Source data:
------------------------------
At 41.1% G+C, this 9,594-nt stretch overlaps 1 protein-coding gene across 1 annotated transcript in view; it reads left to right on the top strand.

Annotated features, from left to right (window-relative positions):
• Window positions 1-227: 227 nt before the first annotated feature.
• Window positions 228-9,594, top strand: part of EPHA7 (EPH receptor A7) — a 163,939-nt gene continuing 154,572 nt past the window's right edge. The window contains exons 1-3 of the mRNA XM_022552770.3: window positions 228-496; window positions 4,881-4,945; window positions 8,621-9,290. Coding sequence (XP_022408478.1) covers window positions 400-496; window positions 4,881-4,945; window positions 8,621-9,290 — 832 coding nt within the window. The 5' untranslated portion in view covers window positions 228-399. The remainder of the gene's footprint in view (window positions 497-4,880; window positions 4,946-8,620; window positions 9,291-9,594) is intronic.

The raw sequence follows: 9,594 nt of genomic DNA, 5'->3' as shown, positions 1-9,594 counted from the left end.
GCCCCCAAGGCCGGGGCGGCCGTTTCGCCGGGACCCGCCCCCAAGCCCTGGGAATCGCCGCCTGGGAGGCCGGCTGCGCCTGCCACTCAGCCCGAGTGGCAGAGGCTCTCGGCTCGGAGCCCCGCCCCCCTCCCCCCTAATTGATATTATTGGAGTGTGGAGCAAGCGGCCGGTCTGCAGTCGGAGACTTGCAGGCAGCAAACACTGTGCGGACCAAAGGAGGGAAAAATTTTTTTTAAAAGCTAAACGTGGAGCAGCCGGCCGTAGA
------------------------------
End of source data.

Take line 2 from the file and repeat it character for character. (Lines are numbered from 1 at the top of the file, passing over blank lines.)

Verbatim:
Annotated features, from left to right (window-relative positions):